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This is one view of things, held mostly by those who feel the government—and Wall Street—have become corrupted and fraught with fraudulent dealings. Some have even held the view that a great fraudulent conspiracy was behind the 2008 crisis.
 
The other view holds that the banks and Wall Street have done nothing out of hand. The fact is that no director, either from a bank or other financial institution, plays any role in developing regulatory guidelines of the Fed or in the Fed’s oversight activities.
 
There has always been an arms-length type of relationship between the Fed and the institutions it regulates. At the same time, the relationship between the two has to be close enough for the Fed to obtain the information it needs to formulate policy. But public perception may hold sway here as cries for Dimon’s resignation increase.
 
The arms-length relationship of the Fed to bank directors was reiterated during the passage of the Dodd-Frank Act. Yet, this still may not calm the public outcry, either for Dimon’s resignation or for claims that the Fed’s legitimacy may have been compromised.

 

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Clients With Adult Children Returning Home Are Issuing A Cry For Help That You Can Answer
Friday, May 25, 2012 07:44

Tags: Advisor businesses | investment strategies | Wealth Management

 

The economic effect that student loan debt is having on parents who may be your clients is not letting up. A recent survey noted that 35% of students have at least $1000 of education-related debt. As many as 7% have $30,000 or more debt from trying to fund their education. And with the job market still weak, many are planning to go back home to live with their parents.
 
Especially in cases where Boomer children are caring for elderly parents at the same time, the younger generation’s return home may increase the financial burden of many investors. It also makes this a wealth management issue for which they need your help.

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The large debt is having an effect on student morale, as well. Twenty-one percent said the amount of money they owe is causing their grades to suffer. Another 12% said they may not be able to graduate because they are no longer eligible to receive loans to complete their education.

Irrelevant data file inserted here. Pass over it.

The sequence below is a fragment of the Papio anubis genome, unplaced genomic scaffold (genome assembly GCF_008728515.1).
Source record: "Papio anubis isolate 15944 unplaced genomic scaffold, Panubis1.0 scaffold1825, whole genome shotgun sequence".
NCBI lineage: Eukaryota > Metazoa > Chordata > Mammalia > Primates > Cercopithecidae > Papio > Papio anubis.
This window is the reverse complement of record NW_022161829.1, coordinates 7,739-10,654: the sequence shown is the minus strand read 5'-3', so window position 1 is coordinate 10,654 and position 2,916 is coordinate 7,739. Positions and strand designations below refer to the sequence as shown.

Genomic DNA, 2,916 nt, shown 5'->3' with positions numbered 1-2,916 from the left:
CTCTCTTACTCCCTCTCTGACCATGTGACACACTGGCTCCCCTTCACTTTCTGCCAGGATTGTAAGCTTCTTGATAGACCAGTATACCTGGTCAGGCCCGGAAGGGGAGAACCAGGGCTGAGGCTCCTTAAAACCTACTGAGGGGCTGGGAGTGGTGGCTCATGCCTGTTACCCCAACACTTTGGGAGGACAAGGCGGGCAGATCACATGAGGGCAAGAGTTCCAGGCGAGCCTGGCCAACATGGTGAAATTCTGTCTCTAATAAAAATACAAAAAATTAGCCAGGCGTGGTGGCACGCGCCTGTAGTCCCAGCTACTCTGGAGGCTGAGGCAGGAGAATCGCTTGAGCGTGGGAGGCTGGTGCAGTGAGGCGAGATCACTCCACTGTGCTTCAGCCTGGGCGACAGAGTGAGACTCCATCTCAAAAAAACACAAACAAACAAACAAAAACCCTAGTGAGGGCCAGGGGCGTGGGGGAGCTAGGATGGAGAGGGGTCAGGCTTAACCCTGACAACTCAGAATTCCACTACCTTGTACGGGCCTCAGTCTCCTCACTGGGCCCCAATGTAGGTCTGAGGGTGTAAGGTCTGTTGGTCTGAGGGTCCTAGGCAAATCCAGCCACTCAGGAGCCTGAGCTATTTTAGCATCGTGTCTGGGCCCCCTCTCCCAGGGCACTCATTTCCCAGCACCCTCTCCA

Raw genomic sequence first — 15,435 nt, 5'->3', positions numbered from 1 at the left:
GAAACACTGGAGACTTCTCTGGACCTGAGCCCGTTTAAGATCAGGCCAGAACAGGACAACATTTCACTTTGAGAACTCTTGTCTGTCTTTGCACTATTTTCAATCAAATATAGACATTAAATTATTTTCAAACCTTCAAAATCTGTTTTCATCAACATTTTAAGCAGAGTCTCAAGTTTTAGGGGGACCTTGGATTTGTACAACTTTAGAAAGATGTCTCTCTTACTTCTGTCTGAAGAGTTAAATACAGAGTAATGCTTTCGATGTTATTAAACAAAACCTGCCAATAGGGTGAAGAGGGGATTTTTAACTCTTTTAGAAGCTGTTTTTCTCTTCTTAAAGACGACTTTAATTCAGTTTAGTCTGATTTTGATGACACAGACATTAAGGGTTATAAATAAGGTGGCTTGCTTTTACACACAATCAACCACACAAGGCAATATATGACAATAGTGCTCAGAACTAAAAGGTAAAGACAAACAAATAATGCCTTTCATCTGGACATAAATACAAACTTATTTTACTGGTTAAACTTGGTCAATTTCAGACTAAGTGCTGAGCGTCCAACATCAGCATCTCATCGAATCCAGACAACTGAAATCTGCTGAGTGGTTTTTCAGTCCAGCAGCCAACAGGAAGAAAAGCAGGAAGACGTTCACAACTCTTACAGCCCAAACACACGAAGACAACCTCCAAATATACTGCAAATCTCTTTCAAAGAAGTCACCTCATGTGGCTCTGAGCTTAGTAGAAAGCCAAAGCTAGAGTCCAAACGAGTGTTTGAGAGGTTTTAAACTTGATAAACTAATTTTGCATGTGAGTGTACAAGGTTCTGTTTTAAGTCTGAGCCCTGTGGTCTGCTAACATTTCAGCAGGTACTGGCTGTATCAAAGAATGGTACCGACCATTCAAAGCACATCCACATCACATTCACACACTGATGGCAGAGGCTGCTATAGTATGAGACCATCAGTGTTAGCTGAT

At least one fourth of students with high debt levels indicated definite plans to move back in with their parents after graduation. Three percent indicated they would live with relatives until they could get on their feet financially.
 
Beginning a career so heavily laden with debt can take a toll psychologically as well as financially. If it’s affecting students’ grades, it could easily affect their work once they find jobs, as well. This is potentially another drag on our economy that may not be getting the attention it needs. It’s also an opportunity to help your clients alleviate the burdens of having to support their adult children as they move back home and also to help students reduce the amount of debt they have—or avoid it altogether.

 

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Indexed Annuties Shine Among Overall Decline Of Annuity Sales
Thursday, May 24, 2012 09:03

Tags: annuities | investing for income

An overview of annuity sales for the first quarter of 2012 shows that indexed annuities gained favor among investors. Indexed annuities represented 45% of all fixed annuity sales as they appealed to investors seeking higher income than traditional fixed income annuities typically provide.

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Annuities can now be included as an option for 401(k) investors so the growth in fixed annuities of all types is expected to continue. One of the features of indexed annuities is that the interest rate paid to investors can fluctuate on the upside but never will go below zero.
 
Annuities overall have been hurt during the economic downturn and total annuity sales were off 8% during the first quarter. The decline was attributed to economic factors such as low interest rates and volatility of the equities markets.